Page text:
The world I was conjuring in my poem was of a maze of sloping streets in fashionable west Hong Kong, a mix of soaring towers and crumbling tenements, sprinkled with gay clubs that glitter and shimmer into the early hours, houses of fun and dancing, palaces of gorgeousness, because that's what they turned into when the lights were down. I wanted to celebrate this world, and the freedom and diversity it represented in this great city. 


Darktown's music for the poem caught its mood of celebration and hedonism, a mix of nostalgic disco for times past, and a techno layer that brought it up to date. A song needs a chorus, and my poem didn't have one. So the first way the text was altered was to pull out some lines, add a few new ones and there it was, a catchy four-line refrain to hook the listener. And then there was the rehearsal: singing the lines quickly sorted out which lines were too long or didn't flow along smoothly enough into the following line. Then there were decisions about where to break off for the choruses, what parts should be repeated, and how I should sing, rap, declaim with witty irony or deliver with simple joy.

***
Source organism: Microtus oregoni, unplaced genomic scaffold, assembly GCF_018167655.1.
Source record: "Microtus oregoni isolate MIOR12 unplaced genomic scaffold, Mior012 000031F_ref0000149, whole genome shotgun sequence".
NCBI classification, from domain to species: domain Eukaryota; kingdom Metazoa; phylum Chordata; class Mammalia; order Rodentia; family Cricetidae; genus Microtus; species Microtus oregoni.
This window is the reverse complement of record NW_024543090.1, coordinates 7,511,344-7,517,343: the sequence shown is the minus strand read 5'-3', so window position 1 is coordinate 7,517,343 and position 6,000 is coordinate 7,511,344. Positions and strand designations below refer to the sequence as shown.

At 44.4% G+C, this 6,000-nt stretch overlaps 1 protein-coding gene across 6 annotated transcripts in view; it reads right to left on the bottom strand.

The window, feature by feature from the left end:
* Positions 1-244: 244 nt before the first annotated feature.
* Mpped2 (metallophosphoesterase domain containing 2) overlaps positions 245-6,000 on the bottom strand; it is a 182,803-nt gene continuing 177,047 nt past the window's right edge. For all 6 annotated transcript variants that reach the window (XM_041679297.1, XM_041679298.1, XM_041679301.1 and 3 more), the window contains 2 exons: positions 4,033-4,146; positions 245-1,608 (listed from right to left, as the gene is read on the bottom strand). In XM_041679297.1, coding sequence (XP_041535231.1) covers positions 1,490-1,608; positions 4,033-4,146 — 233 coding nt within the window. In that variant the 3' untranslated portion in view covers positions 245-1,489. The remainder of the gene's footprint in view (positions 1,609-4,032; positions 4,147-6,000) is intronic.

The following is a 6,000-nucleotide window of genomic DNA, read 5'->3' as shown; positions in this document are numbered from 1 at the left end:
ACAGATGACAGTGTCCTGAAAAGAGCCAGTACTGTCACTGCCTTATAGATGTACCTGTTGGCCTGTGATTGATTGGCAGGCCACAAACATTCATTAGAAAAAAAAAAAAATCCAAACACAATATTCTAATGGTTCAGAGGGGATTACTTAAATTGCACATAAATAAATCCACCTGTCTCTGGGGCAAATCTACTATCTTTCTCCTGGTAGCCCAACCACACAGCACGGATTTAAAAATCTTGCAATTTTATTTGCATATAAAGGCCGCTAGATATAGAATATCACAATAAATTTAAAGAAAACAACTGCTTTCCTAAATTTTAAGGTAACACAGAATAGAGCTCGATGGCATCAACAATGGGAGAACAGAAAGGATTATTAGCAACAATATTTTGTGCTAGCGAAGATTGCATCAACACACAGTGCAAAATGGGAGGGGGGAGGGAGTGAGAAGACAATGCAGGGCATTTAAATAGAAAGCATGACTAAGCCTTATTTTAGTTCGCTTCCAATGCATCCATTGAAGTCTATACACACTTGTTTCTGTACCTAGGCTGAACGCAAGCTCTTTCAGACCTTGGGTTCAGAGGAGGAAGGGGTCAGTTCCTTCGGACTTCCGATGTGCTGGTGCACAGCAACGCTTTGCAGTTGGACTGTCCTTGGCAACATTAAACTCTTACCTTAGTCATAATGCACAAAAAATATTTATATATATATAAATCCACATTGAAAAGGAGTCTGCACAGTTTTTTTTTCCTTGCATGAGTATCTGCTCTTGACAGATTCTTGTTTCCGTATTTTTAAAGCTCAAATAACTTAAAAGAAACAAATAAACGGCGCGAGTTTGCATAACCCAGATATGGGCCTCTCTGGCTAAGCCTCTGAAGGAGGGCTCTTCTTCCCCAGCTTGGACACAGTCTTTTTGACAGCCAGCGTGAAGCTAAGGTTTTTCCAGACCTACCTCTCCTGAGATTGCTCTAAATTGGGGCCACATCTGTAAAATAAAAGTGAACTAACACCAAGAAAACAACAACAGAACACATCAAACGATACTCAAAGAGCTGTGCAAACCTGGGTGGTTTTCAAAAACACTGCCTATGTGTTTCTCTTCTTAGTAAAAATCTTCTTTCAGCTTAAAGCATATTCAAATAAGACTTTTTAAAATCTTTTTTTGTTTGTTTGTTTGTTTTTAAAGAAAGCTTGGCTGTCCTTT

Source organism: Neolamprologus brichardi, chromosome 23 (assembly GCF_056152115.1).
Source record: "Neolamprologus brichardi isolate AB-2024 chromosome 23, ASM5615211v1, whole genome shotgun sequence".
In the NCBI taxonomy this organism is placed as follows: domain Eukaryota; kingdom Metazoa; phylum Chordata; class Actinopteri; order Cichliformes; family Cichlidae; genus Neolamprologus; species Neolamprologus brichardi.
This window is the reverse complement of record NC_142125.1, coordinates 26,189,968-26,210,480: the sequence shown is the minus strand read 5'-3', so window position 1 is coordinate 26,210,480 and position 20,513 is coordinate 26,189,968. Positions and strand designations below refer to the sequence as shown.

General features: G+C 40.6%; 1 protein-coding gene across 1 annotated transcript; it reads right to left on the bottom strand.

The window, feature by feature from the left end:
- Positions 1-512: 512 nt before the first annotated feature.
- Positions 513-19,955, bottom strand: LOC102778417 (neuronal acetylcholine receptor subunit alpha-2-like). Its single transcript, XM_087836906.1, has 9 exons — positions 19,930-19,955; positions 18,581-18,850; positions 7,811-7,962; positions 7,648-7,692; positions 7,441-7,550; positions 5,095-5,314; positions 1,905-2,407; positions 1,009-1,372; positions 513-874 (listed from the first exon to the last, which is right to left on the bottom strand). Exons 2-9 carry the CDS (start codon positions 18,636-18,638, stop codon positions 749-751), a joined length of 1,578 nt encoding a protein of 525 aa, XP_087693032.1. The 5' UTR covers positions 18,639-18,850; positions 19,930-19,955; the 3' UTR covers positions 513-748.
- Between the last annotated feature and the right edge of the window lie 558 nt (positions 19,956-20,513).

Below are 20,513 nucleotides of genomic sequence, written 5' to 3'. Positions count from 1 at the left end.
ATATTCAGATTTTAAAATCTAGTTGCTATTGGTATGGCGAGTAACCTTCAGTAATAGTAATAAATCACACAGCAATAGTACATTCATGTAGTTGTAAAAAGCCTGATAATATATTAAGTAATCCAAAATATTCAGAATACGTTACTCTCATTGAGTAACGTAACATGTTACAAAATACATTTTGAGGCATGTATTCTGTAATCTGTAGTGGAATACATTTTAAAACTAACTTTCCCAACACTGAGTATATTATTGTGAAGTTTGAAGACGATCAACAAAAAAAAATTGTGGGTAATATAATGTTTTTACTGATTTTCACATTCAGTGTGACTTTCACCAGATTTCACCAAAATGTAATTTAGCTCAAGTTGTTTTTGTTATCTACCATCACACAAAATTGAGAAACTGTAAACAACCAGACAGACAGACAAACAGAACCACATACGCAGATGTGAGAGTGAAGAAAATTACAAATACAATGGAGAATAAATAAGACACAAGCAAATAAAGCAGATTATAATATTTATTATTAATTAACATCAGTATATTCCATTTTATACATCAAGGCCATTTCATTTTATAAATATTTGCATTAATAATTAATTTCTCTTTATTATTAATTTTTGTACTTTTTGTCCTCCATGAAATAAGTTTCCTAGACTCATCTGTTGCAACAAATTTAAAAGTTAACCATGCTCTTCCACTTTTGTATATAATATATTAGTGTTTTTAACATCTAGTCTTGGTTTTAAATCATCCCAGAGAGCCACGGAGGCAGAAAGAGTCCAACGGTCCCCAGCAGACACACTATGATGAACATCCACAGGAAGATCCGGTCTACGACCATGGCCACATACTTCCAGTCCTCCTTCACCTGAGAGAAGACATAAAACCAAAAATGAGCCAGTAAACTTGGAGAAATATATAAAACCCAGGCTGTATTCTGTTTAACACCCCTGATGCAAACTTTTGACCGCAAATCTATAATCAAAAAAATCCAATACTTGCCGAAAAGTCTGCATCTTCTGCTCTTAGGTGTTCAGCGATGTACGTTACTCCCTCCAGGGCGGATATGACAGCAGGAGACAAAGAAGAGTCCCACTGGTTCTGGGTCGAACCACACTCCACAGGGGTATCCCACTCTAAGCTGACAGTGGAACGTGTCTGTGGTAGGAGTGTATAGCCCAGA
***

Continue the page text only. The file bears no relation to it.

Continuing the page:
What did I learn? That a poem put to music releases more flavour, heightens mood, gives words wings.


Now for the launch. How will that go? Watch this space...


And here it is...




It suddenly occurs to me that the address I’ve given for tonight’s launch is useless! 1 Hollywood Road is the location given on the website, but turn up at said address and you find yourself in front of a shiny commercial block. ‘Propaganda?’ you’ll ask the newspaper man on the corner. He’ll brusquely shake his head.